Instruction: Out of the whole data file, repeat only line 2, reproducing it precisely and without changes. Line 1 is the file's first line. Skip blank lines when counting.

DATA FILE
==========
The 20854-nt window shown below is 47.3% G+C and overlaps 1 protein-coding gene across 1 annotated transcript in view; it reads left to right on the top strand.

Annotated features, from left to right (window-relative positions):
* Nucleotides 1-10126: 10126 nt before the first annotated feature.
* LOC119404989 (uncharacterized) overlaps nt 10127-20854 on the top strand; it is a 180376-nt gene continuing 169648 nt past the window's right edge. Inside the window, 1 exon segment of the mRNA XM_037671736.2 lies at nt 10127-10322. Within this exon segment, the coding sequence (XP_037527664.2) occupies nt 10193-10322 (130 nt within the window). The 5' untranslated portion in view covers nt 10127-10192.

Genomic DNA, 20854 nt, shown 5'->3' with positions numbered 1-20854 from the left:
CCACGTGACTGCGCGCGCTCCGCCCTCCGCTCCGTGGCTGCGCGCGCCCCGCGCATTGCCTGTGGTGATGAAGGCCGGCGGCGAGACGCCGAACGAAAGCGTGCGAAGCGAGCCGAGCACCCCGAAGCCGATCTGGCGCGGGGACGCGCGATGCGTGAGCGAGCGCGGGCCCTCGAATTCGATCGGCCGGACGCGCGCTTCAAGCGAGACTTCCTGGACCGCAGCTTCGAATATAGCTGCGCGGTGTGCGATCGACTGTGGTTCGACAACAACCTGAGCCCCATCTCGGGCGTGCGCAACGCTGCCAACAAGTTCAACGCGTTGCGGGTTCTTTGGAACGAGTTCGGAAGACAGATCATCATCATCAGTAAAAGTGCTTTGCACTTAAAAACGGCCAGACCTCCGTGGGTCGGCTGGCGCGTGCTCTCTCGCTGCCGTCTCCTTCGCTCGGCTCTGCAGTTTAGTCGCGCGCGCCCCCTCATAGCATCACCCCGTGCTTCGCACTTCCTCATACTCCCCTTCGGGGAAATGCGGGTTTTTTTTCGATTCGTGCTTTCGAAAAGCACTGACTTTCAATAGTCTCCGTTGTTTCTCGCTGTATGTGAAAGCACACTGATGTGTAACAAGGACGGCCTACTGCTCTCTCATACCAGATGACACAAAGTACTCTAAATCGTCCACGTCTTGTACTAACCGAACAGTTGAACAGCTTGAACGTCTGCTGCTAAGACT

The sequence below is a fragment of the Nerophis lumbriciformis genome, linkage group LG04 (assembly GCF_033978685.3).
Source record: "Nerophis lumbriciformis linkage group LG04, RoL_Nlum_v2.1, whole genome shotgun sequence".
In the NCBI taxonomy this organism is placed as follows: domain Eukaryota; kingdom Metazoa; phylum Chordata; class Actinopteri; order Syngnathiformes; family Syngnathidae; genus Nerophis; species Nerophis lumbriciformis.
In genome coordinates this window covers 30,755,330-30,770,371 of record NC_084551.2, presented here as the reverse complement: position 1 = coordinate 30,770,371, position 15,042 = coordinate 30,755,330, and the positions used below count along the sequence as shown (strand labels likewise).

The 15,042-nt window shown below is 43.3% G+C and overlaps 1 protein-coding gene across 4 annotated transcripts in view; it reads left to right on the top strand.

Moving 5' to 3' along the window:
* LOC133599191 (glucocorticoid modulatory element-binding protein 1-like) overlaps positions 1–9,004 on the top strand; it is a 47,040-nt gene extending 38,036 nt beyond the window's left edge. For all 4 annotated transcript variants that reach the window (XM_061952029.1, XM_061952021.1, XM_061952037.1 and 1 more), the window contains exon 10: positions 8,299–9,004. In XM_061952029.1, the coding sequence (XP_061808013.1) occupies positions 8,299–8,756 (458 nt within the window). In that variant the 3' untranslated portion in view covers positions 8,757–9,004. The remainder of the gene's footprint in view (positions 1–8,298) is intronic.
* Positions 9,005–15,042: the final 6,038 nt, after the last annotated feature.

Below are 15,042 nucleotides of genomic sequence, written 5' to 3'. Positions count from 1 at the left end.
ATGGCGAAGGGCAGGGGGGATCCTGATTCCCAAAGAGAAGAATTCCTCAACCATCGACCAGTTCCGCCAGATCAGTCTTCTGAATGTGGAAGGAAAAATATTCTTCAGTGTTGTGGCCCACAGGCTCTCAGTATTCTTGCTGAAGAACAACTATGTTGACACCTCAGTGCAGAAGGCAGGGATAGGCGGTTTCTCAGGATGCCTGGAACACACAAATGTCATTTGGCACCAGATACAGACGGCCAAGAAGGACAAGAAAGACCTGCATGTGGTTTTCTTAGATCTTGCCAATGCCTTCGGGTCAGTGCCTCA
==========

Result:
Annotated features, from left to right (window-relative positions):